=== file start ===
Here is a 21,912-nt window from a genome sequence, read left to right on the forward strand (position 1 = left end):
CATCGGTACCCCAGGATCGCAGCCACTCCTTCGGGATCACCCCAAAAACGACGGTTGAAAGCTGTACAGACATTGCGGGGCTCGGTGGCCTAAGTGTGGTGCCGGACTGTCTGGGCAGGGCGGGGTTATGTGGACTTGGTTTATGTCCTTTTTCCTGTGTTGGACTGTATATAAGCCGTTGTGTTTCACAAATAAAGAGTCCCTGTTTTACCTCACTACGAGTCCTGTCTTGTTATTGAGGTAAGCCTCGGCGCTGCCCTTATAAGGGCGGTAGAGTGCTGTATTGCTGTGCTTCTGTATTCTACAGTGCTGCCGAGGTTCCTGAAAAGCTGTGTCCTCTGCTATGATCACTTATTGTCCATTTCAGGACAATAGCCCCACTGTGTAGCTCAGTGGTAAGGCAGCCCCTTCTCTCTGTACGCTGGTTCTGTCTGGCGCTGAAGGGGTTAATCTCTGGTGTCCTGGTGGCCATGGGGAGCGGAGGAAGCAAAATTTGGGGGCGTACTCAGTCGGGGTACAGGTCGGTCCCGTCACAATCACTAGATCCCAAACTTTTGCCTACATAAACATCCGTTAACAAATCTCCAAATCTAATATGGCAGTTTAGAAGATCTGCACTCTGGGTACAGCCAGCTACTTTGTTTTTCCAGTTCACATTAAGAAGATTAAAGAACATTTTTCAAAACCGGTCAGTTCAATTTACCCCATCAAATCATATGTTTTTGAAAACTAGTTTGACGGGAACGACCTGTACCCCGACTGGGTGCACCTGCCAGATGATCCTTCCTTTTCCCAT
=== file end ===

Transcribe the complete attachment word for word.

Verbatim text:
Here is a 21,912-nt window from a genome sequence, read left to right on the forward strand (position 1 = left end):
CATCGGTACCCCAGGATCGCAGCCACTCCTTCGGGATCACCCCAAAAACGACGGTTGAAAGCTGTACAGACATTGCGGGGCTCGGTGGCCTAAGTGTGGTGCCGGACTGTCTGGGCAGGGCGGGGTTATGTGGACTTGGTTTATGTCCTTTTTCCTGTGTTGGACTGTATATAAGCCGTTGTGTTTCACAAATAAAGAGTCCCTGTTTTACCTCACTACGAGTCCTGTCTTGTTATTGAGGTAAGCCTCGGCGCTGCCCTTATAAGGGCGGTAGAGTGCTGTATTGCTGTGCTTCTGTATTCTACAGTGCTGCCGAGGTTCCTGAAAAGCTGTGTCCTCTGCTATGATCACTTATTGTCCATTTCAGGACAATAGCCCCACTGTGTAGCTCAGTGGTAAGGCAGCCCCTTCTCTCTGTACGCTGGTTCTGTCTGGCGCTGAAGGGGTTAATCTCTGGTGTCCTGGTGGCCATGGGGAGCGGAGGAAGCAAAATTTGGGGGCGTACTCAGTCGGGGTACAGGTCGGTCCCGTCACAATCACTAGATCCCAAACTTTTGCCTACATAAACATCCGTTAACAAATCTCCAAATCTAATATGGCAGTTTAGAAGATCTGCACTCTGGGTACAGCCAGCTACTTTGTTTTTCCAGTTCACATTAAGAAGATTAAAGAACATTTTTCAAAACCGGTCAGTTCAATTTACCCCATCAAATCATATGTTTTTGAAAACTAGTTTGACGGGAACGACCTGTACCCCGACTGGGTGCACCTGCCAGATGATCCTTCCTTTTCCCAT